“I continue to look at [the original games] to this day,” project director Hugo Martin, told me. “They continue to teach us lessons. You have to keep studying the old masters. It’s really, really critical.” Asked what specific notes the team took from the classics, Stratton said, “[It’s] not just the mechanics, but the tone and the attitude and the personality.” Martin added, “Those levels [in the old games] feel like they’re fucking with you. They’re constantly keeping you on your toes. It feels like you’re in a developer’s funhouse made for a person walking around with a chainsaw and a shotgun. It’s critical that the [new game’s] levels have that intangible quality to them because when they don’t they feel very stale. The worst version of our game is ‘Walk into a room of guys and shoot them’.”And whereas Valve seemed to feel almost oppressed by the idea of continuing Half-Life until it was free of the baggage that the number ‘3’ brought with it, id Software embraced the studio’s original legacy. “For a lot of people at id, they come to id for that,” Stratton said. “It’s like playing for the Patriots. Who doesn’t want to go to the team that has a great chance to win Super Bowls? It’s the pinnacle for a lot of people. And we try to hire people who have that mindset. They’re inspired by the [studio’s previous] work; they’re inspired by the company. They want that level of responsibility, that pressure. We absolutely respect the heritage and use it as great inspiration, but we can’t rest on those laurels. We’re only as good as the last game we made.”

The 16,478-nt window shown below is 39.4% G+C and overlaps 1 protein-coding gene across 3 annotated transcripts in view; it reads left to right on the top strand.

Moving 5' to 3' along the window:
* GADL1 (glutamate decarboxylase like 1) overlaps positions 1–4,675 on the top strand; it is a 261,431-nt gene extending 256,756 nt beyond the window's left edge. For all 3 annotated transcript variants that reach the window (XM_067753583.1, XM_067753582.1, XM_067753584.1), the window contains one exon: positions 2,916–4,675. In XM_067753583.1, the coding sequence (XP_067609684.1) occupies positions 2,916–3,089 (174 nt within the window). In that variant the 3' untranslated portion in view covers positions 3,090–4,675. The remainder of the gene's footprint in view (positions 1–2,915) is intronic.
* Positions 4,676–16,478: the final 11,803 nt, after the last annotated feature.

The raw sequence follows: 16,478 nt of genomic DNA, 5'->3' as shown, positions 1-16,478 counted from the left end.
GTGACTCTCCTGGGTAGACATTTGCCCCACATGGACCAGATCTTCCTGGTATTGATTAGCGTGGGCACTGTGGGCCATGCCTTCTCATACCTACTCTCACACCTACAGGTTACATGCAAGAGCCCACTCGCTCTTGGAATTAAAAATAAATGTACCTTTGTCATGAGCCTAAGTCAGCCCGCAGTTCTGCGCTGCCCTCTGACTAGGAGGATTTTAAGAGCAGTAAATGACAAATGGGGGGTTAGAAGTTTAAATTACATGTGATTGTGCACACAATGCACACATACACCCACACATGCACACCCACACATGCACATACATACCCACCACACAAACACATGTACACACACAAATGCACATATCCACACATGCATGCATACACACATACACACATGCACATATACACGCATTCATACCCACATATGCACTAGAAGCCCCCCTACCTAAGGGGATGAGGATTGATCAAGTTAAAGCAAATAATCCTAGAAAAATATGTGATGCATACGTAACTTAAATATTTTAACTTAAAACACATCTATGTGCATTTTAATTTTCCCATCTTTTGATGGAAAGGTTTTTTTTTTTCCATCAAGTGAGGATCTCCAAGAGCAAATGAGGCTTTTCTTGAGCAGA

But to bring back Doom, id first had to realize the wrong way to go about it. The story of the Call of Duty-ish “Doom 4” that was in development before being thrown away in favor of the direction that would ultimately lead to Doom (2016) is well-told, but Stratton noted that coming out of that time “there was that period going into [Doom (2016)] for about a year where there were a lot of people that said that id had no business making a Doom game without [the original developers]. It was bulletin board material.”